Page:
An IRA is an Individual Retirement Arrangement, commonly known as an Individual Retirement Account, which allows individuals to put aside money for retirement. The IRA was established in the United States by the Employee Retirement Income Security Act of 1974. To encourage savings, there are many tax benefits associated with these retirement accounts. Normal IRA’s were in existence before ERISA, but were mainly originated in 1975. Self–Directed IRA’s have been permitted into the ERISA since 1975.
The term “self–directed” simply means that you, as the individual account owner, have complete control over selecting and directing your individual retirement account investments. A self–directed IRA is no different than any other IRA, but is unique and exclusive because of its non-restrictive investment options. A self–directed account will give you access to nontraditional investable assets, such as real estate, notes, limited partnerships, commercial paper, and many other alternative investments.
If you are like many Americans and are skeptical of the future of the stock market, most investors are seeking alternative ways to generate a solid return on their assets. Alternative investing strategies inside a self–directed IRA allows individuals to have control, maintain tax free or tax deferred growth, and to be more educated on what they are investing in. According to a market rate calculator from 2000-2014 on www.moneychimp.com, the average rate of return on the S&P 500 is 6.07% with Dividends, but the true compounded annualized growth return is 4.20% over that time period. The growth inside the S&P 500 index, without dividends, produced an average return of 4.07% from 2000-2014. The true compounded annual growth return is 2.27% in the S&P 500 for the same time period. There is a difference in the average rate of return versus the compounded annual growth return because of market volatility. One should be more concerned with the compounded annual growth versus the average at all times inside the stock market. The compounded annual growth return tells the true net story of how your money is moving.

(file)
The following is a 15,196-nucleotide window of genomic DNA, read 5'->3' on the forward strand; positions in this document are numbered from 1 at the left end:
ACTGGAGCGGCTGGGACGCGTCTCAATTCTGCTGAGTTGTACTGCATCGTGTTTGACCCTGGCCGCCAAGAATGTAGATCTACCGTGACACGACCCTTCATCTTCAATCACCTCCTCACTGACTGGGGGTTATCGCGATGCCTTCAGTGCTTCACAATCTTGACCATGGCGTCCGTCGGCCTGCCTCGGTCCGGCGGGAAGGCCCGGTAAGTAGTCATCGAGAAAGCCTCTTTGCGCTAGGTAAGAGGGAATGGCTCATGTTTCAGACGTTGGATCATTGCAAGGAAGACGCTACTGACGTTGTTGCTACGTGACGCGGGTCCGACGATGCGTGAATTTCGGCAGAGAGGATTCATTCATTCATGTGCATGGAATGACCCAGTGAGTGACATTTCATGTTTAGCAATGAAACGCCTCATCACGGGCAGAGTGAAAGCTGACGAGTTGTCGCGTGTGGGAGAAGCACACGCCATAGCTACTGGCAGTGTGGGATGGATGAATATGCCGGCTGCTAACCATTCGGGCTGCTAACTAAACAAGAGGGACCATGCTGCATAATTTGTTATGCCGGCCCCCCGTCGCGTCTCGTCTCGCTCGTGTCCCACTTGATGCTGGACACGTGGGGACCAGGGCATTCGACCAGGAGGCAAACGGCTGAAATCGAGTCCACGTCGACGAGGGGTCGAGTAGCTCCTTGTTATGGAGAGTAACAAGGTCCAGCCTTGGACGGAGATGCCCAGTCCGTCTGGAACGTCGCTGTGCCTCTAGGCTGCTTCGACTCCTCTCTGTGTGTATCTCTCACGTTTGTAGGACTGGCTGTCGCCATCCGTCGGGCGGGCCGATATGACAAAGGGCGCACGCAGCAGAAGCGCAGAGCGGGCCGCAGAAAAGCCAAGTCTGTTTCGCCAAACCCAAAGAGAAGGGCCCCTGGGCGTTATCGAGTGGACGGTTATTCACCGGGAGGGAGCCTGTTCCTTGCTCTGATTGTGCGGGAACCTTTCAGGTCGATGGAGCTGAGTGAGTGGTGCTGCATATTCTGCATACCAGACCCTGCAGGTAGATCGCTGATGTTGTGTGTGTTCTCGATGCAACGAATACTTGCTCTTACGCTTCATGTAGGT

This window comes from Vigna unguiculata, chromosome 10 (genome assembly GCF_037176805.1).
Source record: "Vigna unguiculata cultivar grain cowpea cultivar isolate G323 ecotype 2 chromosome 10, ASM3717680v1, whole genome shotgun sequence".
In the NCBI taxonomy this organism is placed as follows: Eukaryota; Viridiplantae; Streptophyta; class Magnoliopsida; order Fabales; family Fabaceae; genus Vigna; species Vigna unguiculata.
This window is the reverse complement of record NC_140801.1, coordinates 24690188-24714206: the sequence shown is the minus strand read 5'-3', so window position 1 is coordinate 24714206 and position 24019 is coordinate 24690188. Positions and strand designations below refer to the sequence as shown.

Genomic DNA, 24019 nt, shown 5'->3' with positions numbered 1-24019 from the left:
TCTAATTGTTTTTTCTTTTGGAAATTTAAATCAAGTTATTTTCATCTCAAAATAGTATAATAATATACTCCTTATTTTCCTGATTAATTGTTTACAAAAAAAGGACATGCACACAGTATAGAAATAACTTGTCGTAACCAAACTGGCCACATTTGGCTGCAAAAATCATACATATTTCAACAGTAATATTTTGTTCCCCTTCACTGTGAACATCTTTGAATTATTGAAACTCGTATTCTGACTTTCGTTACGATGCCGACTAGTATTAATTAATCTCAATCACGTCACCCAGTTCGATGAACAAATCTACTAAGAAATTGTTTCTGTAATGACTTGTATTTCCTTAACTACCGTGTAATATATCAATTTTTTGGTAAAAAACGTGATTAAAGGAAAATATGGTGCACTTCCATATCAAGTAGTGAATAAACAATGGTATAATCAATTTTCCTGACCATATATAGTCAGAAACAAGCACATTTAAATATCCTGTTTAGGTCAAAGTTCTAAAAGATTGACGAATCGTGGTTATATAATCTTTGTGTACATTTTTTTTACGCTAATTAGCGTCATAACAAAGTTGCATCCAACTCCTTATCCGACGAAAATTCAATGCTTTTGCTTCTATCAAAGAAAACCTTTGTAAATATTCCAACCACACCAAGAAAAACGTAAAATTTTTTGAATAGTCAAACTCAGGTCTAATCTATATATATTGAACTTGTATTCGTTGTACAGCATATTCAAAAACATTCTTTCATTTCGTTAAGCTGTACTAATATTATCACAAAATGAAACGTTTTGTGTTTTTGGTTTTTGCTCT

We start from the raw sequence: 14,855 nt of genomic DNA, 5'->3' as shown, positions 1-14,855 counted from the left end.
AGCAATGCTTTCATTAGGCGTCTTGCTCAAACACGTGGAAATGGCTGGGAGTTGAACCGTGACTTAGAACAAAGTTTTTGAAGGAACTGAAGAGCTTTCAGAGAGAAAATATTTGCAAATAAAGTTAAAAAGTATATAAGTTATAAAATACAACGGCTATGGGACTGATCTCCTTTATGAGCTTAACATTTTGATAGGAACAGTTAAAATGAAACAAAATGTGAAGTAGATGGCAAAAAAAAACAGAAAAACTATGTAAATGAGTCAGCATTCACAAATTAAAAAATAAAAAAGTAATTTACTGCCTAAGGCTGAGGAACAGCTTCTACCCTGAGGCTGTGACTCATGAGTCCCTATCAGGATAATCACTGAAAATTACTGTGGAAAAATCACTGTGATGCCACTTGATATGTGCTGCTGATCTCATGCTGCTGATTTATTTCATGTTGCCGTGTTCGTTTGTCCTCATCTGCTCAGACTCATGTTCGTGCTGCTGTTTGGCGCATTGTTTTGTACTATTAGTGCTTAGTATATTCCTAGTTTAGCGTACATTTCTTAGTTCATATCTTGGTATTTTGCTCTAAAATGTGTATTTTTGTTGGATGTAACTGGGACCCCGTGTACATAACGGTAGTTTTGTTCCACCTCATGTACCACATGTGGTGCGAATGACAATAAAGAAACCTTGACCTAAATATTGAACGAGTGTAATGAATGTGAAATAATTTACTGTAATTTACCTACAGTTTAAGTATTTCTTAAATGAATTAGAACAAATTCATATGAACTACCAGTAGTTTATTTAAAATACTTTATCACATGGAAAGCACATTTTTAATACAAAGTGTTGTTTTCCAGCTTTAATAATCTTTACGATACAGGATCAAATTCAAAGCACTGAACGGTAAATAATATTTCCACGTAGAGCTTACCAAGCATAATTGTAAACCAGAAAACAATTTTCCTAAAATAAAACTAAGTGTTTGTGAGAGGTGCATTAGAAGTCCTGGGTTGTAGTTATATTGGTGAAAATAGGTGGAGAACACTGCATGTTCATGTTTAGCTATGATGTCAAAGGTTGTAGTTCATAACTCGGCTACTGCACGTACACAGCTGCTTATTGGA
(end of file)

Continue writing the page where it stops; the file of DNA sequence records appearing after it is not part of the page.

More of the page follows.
Therefore, with these low returns along with our low interest rate environment, people are looking for alternative investment strategies. One way to look at taking control of your investing as opposed to delegating it so somebody else is through self–directed IRA private lending.
Self Directed IRA private lending provides private secured loans to businesses, which serves as a profitable means to diversify your retirement portfolio. Since 2008, banks, credit unions, and traditional lending institutions have tightened their restrictions in providing capital to businesses and this has forced many businesses to search for needed capital in the secondary market. This void has left a huge opportunity for smaller lenders to service the needs of reputable entrepreneurs and other quality borrowers who need financing. Many times they have established track records and solid assets backing the loan application, but are still unable to obtain bank financing. This type of lending has the potential to produce above average rates of return on a consistent basis with minimal risk.